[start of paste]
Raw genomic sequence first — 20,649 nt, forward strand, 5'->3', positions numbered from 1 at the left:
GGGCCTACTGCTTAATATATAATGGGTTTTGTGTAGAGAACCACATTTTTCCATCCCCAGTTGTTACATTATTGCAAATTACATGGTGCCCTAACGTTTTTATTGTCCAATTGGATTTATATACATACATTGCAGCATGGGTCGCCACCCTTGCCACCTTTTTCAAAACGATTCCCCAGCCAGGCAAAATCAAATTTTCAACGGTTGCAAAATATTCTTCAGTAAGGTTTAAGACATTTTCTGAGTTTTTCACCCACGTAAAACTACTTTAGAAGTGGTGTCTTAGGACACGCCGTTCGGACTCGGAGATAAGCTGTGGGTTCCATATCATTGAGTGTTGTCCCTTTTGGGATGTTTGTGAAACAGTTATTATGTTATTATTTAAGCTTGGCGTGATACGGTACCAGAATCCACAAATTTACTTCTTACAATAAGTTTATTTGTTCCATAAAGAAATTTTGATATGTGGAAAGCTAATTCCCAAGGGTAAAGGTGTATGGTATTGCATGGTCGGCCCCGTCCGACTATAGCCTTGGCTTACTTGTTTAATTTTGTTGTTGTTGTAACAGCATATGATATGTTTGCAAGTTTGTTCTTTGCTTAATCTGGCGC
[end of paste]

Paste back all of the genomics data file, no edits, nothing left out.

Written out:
Raw genomic sequence first — 20,649 nt, forward strand, 5'->3', positions numbered from 1 at the left:
GGGCCTACTGCTTAATATATAATGGGTTTTGTGTAGAGAACCACATTTTTCCATCCCCAGTTGTTACATTATTGCAAATTACATGGTGCCCTAACGTTTTTATTGTCCAATTGGATTTATATACATACATTGCAGCATGGGTCGCCACCCTTGCCACCTTTTTCAAAACGATTCCCCAGCCAGGCAAAATCAAATTTTCAACGGTTGCAAAATATTCTTCAGTAAGGTTTAAGACATTTTCTGAGTTTTTCACCCACGTAAAACTACTTTAGAAGTGGTGTCTTAGGACACGCCGTTCGGACTCGGAGATAAGCTGTGGGTTCCATATCATTGAGTGTTGTCCCTTTTGGGATGTTTGTGAAACAGTTATTATGTTATTATTTAAGCTTGGCGTGATACGGTACCAGAATCCACAAATTTACTTCTTACAATAAGTTTATTTGTTCCATAAAGAAATTTTGATATGTGGAAAGCTAATTCCCAAGGGTAAAGGTGTATGGTATTGCATGGTCGGCCCCGTCCGACTATAGCCTTGGCTTACTTGTTTAATTTTGTTGTTGTTGTAACAGCATATGATATGTTTGCAAGTTTGTTCTTTGCTTAATCTGGCGC